Fifa pledges to publish 2026 World Cup votes

Soccer’s global governing body issues guide revamping bid procedures.

Fifa pledges to publish 2026 World Cup votes

Fifa has vowed to publish all votes by soccer officials involved in the 2026 Fifa World Cup bidding process, following a series of corruption allegations regarding the processes for the 2018 and 2022 tournaments.

Soccer’s global governing body published a guide to the bidding process for the 2026 event on 7th November, detailing new bid rules of conduct, key principles, the evaluation process and criteria, and timelines, as well as requirements relating to government support and compliance.

The document reveals a series of ethical principles, including the prohibition of ‘inappropriate gifts’, the barring of collusion between member associations, and criteria stating that bidders must detail a strategy to respect human rights and labour standards in all construction projects.

The funding of development projects and friendly matches, as well as set requirements regarding stadiums, projected costs and accommodation are also outlined in the guide.

Fifa also confirmed that a 2026 Bid Evaluation Task Force will be established to assess each bid, with candidates that fail to meet the new criteria facing exclusion from the bidding process.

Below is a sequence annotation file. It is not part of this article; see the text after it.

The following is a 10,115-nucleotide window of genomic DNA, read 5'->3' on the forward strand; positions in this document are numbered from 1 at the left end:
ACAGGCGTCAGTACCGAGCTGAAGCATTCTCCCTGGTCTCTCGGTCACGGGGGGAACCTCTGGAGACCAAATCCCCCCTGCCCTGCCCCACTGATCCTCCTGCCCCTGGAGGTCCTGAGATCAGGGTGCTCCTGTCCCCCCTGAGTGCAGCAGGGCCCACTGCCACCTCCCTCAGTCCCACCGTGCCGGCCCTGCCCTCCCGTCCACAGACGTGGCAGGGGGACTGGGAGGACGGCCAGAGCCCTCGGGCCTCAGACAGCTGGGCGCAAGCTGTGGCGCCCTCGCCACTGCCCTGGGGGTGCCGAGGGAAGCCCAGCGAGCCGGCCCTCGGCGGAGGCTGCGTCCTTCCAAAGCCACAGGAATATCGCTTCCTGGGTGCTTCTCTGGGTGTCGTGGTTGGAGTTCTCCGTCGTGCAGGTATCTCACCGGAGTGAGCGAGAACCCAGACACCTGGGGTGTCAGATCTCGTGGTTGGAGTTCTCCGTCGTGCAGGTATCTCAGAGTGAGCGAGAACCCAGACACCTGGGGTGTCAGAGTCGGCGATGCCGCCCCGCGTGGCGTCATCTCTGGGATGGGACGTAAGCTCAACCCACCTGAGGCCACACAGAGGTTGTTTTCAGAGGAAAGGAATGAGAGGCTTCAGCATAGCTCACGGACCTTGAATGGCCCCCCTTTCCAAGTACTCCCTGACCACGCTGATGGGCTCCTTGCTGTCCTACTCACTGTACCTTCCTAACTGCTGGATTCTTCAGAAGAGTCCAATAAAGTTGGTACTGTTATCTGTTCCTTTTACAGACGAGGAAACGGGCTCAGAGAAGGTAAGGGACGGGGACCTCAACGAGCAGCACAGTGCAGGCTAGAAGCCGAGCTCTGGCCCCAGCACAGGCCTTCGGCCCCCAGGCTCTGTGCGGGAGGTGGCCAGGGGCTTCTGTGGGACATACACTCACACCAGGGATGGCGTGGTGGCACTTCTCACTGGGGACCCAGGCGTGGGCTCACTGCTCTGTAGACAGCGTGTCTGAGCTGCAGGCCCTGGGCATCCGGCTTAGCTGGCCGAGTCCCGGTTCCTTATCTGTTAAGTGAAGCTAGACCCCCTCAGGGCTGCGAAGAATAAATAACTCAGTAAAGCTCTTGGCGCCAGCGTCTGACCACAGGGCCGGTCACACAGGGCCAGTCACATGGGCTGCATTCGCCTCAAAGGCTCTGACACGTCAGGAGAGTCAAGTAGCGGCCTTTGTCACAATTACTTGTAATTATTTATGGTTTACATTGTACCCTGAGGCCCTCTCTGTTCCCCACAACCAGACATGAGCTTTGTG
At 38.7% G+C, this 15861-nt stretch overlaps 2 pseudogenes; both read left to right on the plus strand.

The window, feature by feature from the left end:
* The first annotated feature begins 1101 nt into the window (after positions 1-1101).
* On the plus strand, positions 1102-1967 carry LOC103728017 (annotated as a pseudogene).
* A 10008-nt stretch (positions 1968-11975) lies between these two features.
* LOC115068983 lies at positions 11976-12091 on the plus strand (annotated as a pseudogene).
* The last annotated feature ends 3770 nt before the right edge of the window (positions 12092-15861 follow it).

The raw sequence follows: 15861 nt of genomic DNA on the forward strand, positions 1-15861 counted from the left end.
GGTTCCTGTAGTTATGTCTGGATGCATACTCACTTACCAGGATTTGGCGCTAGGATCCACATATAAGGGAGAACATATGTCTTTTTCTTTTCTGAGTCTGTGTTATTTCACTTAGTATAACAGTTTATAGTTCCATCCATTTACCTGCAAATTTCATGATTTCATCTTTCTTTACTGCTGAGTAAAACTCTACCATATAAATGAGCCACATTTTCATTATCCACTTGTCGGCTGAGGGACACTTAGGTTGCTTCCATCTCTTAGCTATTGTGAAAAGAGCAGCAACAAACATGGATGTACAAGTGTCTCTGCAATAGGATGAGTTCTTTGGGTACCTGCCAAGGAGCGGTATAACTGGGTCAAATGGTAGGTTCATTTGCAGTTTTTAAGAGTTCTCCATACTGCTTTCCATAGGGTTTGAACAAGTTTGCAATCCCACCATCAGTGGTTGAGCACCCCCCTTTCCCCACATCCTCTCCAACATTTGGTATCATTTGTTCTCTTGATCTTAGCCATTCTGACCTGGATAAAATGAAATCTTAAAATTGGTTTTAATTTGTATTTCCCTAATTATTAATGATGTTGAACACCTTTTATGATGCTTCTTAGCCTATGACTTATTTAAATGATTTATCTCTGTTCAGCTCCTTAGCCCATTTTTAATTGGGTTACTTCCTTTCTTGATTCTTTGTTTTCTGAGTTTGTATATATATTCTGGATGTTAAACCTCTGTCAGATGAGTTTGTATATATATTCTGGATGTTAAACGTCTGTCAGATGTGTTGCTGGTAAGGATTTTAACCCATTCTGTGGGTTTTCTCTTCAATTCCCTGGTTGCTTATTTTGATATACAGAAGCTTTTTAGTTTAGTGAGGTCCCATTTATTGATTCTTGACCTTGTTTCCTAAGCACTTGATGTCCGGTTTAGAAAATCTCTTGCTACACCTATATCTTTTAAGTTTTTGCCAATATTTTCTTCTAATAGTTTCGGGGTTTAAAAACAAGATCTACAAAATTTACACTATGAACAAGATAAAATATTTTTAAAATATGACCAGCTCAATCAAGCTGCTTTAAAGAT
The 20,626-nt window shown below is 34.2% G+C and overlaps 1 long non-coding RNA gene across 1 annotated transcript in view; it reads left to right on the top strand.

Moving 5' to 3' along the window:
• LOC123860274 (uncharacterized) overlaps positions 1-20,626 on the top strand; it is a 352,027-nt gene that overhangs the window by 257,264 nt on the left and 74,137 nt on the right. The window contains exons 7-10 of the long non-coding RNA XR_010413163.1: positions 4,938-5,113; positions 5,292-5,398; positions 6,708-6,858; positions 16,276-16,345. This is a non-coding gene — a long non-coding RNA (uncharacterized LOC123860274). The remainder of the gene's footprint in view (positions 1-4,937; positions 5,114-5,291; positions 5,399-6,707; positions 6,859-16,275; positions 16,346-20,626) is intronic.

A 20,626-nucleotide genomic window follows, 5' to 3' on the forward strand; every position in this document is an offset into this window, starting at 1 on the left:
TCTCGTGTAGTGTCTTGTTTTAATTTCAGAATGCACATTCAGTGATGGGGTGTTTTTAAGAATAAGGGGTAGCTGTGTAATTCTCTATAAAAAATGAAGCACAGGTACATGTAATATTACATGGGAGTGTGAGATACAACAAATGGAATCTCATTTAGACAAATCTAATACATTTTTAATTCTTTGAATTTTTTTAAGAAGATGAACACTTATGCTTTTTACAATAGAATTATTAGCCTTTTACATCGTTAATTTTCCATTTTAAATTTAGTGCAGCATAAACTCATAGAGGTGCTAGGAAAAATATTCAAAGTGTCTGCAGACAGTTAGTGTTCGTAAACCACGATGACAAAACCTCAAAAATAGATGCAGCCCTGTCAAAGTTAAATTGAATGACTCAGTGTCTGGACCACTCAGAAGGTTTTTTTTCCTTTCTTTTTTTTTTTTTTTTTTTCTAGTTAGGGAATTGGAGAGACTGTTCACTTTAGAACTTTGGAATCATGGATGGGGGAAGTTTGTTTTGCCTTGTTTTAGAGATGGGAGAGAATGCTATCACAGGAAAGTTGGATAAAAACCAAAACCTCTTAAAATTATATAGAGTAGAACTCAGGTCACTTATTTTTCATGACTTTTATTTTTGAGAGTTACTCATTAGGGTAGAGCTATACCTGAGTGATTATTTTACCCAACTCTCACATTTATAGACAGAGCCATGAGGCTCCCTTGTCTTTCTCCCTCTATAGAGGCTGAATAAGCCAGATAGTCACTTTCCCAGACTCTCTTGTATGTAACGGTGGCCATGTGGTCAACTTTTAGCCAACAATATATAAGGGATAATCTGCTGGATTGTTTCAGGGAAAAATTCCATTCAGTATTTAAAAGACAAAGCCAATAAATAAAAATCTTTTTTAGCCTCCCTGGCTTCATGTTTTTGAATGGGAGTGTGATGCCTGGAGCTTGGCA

The reports from the Task Force will serve as the basis of the evaluation by the Fifa council, who will shortlist bids to be put forward to a vote at the governing body’s Congress in June.

Morocco has bid to host the 2026 Fifa World Cup, with Canada, Mexico and the United States submitting a joint bid to stage the event.

Russia and Qatar will host the next two tournaments in 2018 and 2022 respectively, though both bids have been plagued by corruption controversies.

The Garcia Report, which investigated the decision by the Fifa executive committee to award hosting rights to Russia and Qatar, was released by Fifa in June and cleared both countries of any severe wrongdoing, though it accused some bidders of unethical behaviour and was also undermined by incomplete evidence.

‘The process to select the host - or hosts - of the first 48-team World Cup must not be open to one iota of doubt,’ said Fifa president Gianni Infantino and secretary general Fatma Samoura in a statement.

‘It is Fifa's responsibility towards the world of football to conduct these bidding and selection procedures in an ethical, transparent, objective and unbiased way. By the time we announce who will host the 2026 Fifa World Cup, every football fan around the globe should be able to know why that choice has been made.’